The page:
• Peeling

    You have to peel fruits and vegetables and slice the food items. Then, you need to place the slices on the tray, ensuring that they do not overlap. Leave the dehydrator on for anywhere from 4-24 hours, for most models at an average temperature range of 95-160 degree C depending on nature of the food items.

  • Browning

    Depending on the kind of food it is, it will either turn hard and crisp or leathery when done. Some items like fruits also turn brown when dried. To prevent this from happening, soak your food in acid dip before setting them out on the drying trays.

  • Blanching

    For vegetable items, you need to blanch the particular food stuff. This works just like freezing and ensures that enzymes are stopped from degrading food over time. Heat in boiled water for a few minutes and then place the vegetable in icy water to blanch it.

How to Dehydrate Food

  • Drying Time

    There is a wide variance in the time taken to properly dry food. While apples in most dehydrator models take 6-8 hours, bananas take 8 to 10 hours, for example. If you are using a dehydrator for long term food storage, you need to know how long an item needs or you can end up with moisture and mold in the food. Here’s a list of average drying times for different fruits and vegetable.

  • Fruits
    While berries can take between 10 to 24 hours (blueberries take 12-24 hours and strawberries as little as 10 to 16 hours), peaches take 10 to 12 hours. Pears require 12-16 hours of dehydrating for long term storage.

How to Dehydrate Food
  • Vegetables
    Vegetables like carrots, corn, green beans, peas and potatoes need to be blanched before dehydration to ensure nutrient value following long term storage. Tomatoes need drying of 14 to 16 hours, while most other vegetables take anywhere from 1 to 12 hours (zucchinis take 6 to 8 hours only!).
  • Meat Items
    These take a longer time to dehydrate and can be done with ease at a maximum temperature of 160 degree F.
  • Temperature Control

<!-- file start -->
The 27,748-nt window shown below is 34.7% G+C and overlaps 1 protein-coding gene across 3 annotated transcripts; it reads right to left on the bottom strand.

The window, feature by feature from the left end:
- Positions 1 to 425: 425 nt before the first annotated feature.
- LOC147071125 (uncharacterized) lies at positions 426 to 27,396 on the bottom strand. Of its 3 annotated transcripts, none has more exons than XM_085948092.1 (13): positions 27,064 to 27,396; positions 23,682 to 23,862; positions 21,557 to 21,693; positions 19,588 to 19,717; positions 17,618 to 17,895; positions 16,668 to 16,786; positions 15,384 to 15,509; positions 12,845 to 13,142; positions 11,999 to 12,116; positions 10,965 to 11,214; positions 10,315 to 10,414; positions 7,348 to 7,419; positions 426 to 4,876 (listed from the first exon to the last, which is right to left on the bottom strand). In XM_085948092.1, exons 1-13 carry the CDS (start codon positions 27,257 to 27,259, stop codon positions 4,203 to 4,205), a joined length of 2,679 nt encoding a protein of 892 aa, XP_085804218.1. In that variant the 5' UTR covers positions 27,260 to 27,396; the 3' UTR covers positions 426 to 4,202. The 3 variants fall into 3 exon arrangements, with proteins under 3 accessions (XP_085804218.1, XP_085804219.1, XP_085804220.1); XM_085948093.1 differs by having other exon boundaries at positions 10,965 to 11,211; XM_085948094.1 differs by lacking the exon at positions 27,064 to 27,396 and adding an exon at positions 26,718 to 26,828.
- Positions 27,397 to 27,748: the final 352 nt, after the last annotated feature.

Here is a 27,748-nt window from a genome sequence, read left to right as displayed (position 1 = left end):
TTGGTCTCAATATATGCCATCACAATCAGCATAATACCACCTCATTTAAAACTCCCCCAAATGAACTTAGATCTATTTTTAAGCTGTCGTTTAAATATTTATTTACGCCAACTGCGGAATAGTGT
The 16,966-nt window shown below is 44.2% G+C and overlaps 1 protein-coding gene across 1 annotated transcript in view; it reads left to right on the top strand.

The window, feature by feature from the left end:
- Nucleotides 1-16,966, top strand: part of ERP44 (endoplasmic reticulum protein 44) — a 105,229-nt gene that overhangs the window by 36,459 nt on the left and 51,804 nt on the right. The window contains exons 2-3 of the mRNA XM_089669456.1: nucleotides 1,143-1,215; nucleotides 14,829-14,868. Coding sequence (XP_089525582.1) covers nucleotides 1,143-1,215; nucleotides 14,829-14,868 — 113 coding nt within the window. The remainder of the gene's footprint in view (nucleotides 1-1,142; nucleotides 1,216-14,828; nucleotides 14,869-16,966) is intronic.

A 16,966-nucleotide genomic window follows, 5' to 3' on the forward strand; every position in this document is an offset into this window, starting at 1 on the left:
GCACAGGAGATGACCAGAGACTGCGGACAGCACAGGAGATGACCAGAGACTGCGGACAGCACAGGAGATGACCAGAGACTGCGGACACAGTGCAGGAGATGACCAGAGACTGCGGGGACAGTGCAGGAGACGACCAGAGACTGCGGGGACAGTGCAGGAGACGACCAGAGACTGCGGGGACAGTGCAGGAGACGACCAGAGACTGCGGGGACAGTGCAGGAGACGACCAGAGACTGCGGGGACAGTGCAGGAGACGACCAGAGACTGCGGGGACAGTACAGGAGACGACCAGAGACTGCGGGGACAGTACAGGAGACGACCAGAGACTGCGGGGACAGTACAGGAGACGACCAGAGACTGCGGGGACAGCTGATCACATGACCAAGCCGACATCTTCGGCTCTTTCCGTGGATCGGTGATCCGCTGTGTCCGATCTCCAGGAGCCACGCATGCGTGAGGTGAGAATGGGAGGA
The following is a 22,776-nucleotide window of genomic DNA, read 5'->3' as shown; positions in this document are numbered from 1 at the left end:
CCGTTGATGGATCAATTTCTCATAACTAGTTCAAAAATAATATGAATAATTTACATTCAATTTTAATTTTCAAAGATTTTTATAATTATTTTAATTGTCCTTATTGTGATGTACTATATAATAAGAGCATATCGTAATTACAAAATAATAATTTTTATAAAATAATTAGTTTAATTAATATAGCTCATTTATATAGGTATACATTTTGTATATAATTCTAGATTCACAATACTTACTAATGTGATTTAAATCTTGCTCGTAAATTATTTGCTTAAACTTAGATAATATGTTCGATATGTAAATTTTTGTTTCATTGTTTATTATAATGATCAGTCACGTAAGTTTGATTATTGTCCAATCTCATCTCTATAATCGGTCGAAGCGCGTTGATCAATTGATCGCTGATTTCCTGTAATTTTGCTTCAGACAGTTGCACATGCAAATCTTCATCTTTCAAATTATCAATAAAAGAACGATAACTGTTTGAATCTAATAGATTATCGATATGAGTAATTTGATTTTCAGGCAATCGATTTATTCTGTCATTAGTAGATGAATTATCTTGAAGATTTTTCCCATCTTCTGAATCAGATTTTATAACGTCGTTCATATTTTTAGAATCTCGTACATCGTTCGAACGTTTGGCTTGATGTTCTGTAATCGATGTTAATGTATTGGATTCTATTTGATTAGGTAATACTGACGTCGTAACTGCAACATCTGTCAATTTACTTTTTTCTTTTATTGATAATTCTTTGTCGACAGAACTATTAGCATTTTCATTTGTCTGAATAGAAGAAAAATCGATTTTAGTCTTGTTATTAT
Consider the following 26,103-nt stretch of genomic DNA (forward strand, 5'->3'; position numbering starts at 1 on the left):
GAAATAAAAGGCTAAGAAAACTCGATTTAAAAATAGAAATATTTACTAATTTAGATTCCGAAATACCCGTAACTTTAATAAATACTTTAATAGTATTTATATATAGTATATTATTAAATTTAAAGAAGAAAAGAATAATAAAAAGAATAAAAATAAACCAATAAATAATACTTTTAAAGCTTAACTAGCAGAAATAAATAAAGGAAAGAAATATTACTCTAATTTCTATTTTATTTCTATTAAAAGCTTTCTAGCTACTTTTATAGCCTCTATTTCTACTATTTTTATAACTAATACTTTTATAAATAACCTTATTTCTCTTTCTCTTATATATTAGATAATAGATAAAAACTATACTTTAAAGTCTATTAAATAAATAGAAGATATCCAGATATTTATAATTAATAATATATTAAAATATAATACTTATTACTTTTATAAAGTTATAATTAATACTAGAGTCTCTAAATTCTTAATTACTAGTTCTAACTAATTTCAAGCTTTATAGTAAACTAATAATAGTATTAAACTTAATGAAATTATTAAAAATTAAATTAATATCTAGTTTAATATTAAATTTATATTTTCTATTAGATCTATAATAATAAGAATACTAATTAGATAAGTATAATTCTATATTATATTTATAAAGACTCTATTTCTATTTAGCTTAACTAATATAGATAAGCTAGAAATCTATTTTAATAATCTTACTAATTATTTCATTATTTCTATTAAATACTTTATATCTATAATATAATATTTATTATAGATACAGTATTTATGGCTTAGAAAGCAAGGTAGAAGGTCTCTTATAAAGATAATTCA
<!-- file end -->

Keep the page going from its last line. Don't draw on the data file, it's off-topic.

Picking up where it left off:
While most fruits and vegetables dry well between 135 to 125 degree F, don’t turn the temperature up thinking high heat makes it go faster. This will create a dry, hard skin outside and lead to moisture retention inside. Raising the heat to high will also kill off enzymes and reduce the nutritional value of the food to zero.

    This is one of the most important factors affecting the storage duration of dehydrated food. According to the US Department of Agriculture, with every 10.08 degree F drop in temperature, the storage life of seeds is doubled. The inverse could also hold true. The fact remains that temperature influences the period of time for which the dehydrated food can be stored, once the drying process is over.

    The weather and temperature in which the dehydrated food is dried influences storage and shelf life. Frequent temperature changes can shorten the storage life. The temperature at which dehydration takes place should therefore be constant. You should also have a cool place to store the food.

  • Moisture Factor

    Another important point to consider while dehydrating foods for long term storage is that dry beans, grains, and flours contain 10 percent moisture on an average. Food should therefore be as dry as possible before being stored. Dehydrated food with even a little moisture can cause the items to spoil inside their containers. For long term storage, for example, grains need to have moisture content of less than 10 percent. Therefore, the water content of your food once dehydration is taking place, is a key factor while drying foods for long term storage.